The World's Worst Aircraft Selection
I had a birthday recently, and somebody gave me a book called The World’s Worst Aircraft. There are, it turns out, at least three books with that name, though you would suppose that one, or possibly even none, would have been enough. The project of identifying a distinct group of “worst” aircraft labors under the same curse as those idiotic People magazine nominations of the sexiest man or woman in the world. To start with, sexiness is a completely subjective and indefinable standard; then, you know they didn’t check out all of the men or women in the world; and if they had, it is impossible that there would not be at least a three-way — if not a three-million-way — tie.
So it is with “worst” aircraft. There are no fixed standards; most of the truly hopeless specimens have sunk without a trace; and it is impossible to say why an airplane that made the list is distinctly worse than many that didn’t. The author of the book I received dismisses his project as a mere lark, good just for laughs. He is too kind.
Clearly uncomfortable with some of his own choices, my author camouflages his confusion with historical-sounding commentary that is often as far off base as the designs he mocks. In his introduction, for example, he describes McDonnell Douglas as having “blood on its hands” because of several famous DC-10 crashes, but he blames those on “sloppy maintenance,” not “design defects.” Actually, what was conspicuous about some of the big DC-10 disasters was precisely that they were due to design defects. In his chapter on the Langley Aerodrome, which plunged ignominiously into the Potomac nine days before the Wrights made their first flight, he declares it incapable of flight only a few paragraphs after reporting that a quarter-scale model had flown successfully. It’s true that models often perform better than their full-scale counterparts, usually because of larger power-to-weight ratios. But that Langley’s big tandem-wing was “incapable of flight” is really a stretch, especially given that Glenn Curtiss later flew one only slightly modified.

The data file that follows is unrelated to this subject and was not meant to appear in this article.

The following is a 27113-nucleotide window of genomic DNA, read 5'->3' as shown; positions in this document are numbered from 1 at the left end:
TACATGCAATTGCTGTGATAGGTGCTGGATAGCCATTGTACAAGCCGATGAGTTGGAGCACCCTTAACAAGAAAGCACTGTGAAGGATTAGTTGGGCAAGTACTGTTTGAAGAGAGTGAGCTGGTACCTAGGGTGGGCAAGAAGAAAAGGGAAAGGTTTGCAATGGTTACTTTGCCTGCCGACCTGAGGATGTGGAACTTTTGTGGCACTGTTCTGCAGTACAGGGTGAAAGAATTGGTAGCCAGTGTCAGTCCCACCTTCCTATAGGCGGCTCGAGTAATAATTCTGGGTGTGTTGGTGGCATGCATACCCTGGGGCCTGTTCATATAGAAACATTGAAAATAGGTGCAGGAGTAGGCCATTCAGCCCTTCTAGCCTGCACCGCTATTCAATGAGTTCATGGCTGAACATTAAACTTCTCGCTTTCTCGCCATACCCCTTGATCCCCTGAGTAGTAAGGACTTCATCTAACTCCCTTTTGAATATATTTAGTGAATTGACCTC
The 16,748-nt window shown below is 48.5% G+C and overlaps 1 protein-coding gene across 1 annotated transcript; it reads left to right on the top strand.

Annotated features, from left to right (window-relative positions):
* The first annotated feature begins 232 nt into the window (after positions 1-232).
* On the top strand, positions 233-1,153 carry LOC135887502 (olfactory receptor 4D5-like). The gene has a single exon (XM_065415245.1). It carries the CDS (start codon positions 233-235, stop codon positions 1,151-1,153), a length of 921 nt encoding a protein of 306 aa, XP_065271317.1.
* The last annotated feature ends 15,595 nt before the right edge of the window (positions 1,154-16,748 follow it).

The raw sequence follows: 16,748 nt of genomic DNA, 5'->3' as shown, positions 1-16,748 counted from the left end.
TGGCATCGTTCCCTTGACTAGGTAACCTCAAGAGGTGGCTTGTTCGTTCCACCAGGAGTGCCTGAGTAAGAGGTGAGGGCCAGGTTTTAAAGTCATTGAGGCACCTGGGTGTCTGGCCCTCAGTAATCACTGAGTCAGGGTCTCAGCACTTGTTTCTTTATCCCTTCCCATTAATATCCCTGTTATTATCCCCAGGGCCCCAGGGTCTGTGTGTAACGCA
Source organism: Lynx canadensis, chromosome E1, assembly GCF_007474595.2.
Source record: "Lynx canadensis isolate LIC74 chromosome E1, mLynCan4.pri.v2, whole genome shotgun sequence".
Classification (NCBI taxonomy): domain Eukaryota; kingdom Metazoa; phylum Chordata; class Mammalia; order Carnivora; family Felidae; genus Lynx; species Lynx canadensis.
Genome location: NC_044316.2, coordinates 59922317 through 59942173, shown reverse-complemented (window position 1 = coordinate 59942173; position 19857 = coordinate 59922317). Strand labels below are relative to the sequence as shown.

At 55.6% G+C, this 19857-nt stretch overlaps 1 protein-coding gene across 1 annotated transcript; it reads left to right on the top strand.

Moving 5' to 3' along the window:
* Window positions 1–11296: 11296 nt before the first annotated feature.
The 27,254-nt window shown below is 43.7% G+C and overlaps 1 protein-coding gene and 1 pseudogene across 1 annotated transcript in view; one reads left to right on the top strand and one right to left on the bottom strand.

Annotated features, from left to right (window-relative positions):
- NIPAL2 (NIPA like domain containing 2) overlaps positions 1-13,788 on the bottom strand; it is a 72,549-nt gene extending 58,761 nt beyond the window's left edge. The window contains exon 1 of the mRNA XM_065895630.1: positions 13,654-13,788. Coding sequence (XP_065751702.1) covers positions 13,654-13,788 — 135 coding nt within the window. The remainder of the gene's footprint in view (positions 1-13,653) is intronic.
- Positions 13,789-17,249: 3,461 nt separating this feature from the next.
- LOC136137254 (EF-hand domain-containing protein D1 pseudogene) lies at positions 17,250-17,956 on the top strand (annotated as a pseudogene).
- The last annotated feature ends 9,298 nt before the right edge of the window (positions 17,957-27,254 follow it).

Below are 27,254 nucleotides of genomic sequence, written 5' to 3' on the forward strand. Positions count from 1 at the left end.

The author often deploys knowledge that he does not possess. He includes the Fokker D.V with its “Oberosel powerplant” (he means Oberursel) in his list, characterizing it as “dreadful” and “difficult to fly, with horn-balanced ailerons on a swept upper wing and inadequate tail surfaces.” Actually, those features were neither unusual nor bad; indeed, A. R. Weyl’s deeply researched biography of Fokker reports that on Oct. 11, 1916, the D.V was recommended by the German aircraft inspectorate for production “as a promising type with very good flying qualities.”
Similarly, the Bell P-39 Airacobra makes the cut. Small, sleek and fast, with a mid-mounted engine and tricycle gear, the Airacobra, designed in 1937, was ahead of its time, but it was hampered by too little wingspan and the lack of a proper supercharger. The latter, like many of the shortcomings that have plagued military airplanes, was the result of procurement rather than design decisions. Almost 10,000 were built. If the Airacobra was no match for the light and agile Japanese Zero in the Pacific theater, it was well armored and fast at low level and served well enough in Africa and Russia in ground attack and aerial support roles. It scarcely deserves to be classed among the world’s worst airplanes.